Publications (1)0 Total impact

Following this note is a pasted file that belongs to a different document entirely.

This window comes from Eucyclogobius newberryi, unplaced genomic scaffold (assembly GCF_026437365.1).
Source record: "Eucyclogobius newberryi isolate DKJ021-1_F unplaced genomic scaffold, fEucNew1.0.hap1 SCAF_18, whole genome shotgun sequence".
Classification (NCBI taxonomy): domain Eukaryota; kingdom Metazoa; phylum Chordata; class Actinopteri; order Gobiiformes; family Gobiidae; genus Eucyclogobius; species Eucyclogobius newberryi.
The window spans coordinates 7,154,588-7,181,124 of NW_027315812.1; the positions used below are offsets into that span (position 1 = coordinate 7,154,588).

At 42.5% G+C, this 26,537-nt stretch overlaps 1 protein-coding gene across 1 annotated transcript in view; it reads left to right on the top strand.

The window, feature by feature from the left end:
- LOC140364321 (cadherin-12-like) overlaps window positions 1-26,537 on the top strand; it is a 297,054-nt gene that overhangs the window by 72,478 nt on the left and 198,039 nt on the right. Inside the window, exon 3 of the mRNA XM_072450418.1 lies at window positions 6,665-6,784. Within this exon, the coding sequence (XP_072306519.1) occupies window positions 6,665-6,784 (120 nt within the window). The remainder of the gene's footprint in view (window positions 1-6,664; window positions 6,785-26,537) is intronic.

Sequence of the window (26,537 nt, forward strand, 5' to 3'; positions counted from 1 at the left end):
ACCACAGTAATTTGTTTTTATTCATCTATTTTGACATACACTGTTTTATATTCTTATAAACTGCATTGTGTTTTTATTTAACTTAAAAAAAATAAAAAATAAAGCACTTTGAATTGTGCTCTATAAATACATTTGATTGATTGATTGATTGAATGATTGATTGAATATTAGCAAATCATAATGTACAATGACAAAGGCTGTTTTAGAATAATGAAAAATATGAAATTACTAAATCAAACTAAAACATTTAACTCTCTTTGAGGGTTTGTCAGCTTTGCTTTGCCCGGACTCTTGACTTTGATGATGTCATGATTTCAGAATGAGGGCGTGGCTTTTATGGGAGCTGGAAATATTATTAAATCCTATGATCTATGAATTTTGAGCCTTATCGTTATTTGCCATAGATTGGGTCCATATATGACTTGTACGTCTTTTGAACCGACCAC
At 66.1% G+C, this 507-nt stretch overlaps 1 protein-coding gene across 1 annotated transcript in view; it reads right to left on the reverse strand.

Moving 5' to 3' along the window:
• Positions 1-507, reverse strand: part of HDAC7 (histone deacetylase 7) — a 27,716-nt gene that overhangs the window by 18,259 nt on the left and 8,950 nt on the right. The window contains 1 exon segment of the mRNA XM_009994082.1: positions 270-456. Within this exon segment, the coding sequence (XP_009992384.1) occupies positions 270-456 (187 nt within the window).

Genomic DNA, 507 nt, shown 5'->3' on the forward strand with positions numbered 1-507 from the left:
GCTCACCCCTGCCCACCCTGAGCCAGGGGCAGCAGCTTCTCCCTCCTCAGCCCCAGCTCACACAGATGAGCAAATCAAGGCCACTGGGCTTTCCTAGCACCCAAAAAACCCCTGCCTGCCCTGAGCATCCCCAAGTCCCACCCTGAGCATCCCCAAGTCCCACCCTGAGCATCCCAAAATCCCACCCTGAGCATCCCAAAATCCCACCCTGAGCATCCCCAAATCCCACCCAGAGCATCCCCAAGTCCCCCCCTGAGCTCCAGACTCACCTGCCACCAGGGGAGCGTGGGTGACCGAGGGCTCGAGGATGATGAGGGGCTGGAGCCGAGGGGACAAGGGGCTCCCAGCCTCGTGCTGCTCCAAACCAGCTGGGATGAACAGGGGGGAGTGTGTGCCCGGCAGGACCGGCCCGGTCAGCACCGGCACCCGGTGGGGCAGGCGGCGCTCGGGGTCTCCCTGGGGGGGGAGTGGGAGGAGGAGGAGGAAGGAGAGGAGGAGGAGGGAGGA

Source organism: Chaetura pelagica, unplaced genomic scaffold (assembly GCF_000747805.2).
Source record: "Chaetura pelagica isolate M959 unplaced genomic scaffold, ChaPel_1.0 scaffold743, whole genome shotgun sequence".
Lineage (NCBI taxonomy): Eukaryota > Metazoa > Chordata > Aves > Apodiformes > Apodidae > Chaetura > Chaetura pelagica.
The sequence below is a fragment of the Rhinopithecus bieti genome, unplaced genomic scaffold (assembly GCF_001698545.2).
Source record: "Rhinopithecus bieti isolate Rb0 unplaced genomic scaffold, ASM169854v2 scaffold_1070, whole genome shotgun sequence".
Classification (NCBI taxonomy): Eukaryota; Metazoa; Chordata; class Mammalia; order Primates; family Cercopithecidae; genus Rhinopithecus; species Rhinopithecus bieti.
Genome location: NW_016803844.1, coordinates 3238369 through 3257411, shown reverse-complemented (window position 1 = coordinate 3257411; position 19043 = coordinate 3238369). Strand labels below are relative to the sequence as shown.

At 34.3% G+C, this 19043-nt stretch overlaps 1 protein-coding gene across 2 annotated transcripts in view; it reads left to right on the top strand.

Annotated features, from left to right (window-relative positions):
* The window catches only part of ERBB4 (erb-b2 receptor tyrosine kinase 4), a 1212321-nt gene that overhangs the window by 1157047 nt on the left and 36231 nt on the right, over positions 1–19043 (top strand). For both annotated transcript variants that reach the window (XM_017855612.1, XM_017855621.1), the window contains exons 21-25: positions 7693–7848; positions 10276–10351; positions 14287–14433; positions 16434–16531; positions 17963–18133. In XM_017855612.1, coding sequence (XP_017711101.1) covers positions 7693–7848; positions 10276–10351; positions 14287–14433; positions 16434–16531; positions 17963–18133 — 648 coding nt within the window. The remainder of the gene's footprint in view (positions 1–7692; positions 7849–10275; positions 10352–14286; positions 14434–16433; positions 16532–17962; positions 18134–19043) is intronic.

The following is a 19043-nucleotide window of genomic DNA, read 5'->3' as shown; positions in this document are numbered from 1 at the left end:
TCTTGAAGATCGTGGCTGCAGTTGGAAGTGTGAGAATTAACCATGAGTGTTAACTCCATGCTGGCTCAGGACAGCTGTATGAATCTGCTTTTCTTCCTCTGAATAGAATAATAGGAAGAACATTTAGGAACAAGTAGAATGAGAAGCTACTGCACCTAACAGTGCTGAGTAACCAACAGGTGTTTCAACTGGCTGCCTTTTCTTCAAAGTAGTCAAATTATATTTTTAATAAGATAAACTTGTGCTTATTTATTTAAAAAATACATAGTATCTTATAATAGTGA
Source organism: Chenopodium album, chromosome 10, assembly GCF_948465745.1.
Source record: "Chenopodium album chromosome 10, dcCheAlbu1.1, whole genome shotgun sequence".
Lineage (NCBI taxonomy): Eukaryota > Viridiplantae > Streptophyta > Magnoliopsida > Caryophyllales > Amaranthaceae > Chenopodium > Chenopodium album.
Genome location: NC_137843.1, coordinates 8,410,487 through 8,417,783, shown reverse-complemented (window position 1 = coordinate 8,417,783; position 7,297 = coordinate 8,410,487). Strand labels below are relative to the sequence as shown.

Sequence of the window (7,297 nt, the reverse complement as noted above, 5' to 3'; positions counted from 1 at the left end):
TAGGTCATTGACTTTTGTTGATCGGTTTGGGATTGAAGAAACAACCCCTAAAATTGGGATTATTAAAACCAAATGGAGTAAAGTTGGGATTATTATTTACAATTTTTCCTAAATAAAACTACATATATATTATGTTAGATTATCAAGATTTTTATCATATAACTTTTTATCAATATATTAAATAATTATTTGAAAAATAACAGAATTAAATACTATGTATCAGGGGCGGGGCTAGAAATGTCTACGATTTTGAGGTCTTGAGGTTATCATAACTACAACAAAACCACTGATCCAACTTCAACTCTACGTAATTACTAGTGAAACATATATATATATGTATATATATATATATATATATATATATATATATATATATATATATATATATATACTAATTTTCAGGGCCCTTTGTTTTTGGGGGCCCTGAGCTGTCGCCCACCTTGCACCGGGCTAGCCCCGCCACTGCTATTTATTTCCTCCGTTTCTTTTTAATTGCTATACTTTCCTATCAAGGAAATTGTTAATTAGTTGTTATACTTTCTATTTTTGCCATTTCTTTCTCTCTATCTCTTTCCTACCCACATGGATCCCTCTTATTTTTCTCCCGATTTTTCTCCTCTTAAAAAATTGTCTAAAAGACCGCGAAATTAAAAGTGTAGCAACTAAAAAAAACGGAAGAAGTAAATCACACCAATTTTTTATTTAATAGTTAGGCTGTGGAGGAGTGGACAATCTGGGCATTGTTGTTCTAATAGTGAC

ABSTRACT: It is proposed that considerable care is required to properly interpret either spacecraft in situ data or lunar crater data as well as near-earth data; in the case of the former, complications may arise which may be attributed to secondary lunar ejecta impacts, in the latter, they may result from impacting earth-orbiting debris. Experimental evidence suggests that most impact pits on lunar rocks with pit diameters smaller than 7 micrometers have been generated by lunar secondary ejecta impacts and not by primary meteoroid impacts. It is also found that lunar crater production rates are more accurate when deduced from meteoroid space experiments and not from solar flare track ages. It is concluded that in so far as all of the above qualifications are taken into account, a self-consistent meteoroid flux versus mass distribution is obtained.